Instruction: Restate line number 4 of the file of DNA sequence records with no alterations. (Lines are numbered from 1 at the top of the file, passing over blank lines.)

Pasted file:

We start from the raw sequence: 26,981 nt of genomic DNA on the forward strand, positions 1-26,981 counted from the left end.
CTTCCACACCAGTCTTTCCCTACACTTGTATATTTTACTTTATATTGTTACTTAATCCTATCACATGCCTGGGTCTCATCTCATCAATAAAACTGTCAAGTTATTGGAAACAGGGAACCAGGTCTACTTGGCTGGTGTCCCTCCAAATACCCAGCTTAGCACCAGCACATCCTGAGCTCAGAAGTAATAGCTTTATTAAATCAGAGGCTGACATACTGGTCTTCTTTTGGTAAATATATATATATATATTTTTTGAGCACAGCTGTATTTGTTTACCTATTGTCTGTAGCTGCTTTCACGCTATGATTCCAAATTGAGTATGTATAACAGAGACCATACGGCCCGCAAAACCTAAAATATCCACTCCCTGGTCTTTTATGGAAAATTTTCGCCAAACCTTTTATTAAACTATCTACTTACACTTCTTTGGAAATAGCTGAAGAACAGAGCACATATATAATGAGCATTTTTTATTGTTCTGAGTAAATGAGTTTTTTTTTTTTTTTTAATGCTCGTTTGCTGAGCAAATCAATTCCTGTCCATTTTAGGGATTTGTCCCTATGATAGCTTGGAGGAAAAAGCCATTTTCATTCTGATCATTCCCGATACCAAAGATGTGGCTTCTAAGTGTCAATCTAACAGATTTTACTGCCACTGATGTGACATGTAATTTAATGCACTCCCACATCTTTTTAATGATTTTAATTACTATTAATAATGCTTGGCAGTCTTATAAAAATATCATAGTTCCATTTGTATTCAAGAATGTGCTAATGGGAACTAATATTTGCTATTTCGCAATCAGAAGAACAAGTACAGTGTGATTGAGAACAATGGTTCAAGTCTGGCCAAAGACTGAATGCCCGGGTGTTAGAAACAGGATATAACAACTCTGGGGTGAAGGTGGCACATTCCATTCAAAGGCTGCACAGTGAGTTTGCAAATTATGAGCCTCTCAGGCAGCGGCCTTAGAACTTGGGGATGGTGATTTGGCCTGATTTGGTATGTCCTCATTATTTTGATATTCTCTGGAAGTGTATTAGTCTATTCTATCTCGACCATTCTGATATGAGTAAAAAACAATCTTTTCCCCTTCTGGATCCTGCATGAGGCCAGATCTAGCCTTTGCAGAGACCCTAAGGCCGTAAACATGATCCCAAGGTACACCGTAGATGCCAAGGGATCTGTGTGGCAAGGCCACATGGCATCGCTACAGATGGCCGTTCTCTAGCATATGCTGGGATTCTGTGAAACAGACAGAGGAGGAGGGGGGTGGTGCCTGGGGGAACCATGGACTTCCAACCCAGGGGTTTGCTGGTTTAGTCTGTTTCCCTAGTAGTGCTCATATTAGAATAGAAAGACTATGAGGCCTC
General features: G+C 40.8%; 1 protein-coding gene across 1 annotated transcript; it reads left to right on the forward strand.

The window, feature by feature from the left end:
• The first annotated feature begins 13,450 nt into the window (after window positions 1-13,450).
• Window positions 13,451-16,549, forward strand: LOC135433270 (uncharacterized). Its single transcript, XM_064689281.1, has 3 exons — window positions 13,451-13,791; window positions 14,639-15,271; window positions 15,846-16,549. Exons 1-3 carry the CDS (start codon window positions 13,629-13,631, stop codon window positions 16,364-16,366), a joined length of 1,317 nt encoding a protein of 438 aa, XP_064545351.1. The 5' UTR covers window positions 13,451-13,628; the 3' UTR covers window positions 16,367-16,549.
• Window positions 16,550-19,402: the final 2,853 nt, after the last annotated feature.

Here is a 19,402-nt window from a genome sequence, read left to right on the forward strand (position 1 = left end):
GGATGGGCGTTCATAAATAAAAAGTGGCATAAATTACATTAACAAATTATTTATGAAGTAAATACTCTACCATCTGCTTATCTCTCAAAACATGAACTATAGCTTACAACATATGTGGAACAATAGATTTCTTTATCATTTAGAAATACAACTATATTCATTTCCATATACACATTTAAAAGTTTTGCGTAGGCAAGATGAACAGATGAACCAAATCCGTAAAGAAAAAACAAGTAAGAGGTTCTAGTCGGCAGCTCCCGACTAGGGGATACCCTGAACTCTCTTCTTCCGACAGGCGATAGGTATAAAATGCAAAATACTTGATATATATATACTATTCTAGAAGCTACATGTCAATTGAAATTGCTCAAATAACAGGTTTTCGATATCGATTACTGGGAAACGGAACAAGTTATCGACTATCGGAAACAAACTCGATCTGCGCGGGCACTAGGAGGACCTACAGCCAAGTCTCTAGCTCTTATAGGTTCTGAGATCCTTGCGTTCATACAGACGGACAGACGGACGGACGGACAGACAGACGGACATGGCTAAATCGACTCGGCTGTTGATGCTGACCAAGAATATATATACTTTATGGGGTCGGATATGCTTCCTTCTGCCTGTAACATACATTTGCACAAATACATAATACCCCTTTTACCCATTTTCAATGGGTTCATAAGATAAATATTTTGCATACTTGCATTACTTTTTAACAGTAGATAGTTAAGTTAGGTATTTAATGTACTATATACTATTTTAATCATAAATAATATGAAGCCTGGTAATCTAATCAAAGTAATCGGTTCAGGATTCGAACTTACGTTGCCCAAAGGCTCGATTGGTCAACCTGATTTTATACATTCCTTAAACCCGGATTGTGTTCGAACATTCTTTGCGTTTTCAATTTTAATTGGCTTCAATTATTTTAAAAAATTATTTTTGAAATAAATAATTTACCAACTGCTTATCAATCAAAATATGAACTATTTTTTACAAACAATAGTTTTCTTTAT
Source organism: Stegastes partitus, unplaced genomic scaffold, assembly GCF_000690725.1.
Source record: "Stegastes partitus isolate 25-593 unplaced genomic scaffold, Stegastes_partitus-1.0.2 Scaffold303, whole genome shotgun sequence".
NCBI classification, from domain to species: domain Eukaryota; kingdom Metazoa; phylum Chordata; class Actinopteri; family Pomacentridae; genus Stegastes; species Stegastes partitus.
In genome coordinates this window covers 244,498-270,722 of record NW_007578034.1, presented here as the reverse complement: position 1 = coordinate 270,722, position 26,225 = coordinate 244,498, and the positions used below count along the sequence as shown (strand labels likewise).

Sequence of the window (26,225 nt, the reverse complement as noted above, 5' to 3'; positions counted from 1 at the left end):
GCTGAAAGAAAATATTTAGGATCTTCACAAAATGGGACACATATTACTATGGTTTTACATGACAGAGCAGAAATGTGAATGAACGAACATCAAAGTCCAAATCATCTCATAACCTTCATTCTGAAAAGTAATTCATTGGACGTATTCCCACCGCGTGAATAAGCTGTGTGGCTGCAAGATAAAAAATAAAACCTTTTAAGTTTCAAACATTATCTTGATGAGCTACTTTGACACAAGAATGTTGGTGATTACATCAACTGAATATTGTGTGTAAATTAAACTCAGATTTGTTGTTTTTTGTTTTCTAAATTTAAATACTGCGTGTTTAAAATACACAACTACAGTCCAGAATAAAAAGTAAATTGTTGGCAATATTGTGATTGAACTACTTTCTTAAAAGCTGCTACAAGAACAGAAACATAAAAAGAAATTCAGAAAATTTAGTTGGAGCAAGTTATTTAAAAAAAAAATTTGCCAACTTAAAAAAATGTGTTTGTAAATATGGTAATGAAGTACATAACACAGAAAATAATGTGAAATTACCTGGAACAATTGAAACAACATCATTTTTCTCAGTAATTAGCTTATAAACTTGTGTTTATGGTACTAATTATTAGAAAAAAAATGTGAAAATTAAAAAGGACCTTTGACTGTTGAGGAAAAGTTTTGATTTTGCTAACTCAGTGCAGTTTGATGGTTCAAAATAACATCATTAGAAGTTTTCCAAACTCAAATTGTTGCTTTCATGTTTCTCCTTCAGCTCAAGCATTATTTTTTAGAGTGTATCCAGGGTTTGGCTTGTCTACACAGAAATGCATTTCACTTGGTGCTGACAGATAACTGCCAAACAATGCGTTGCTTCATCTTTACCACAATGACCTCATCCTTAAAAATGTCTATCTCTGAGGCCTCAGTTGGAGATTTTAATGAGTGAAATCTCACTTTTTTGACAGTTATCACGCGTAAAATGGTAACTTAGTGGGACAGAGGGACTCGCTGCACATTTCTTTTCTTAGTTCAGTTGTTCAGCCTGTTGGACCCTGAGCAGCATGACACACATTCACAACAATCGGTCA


The window, feature by feature from the left end: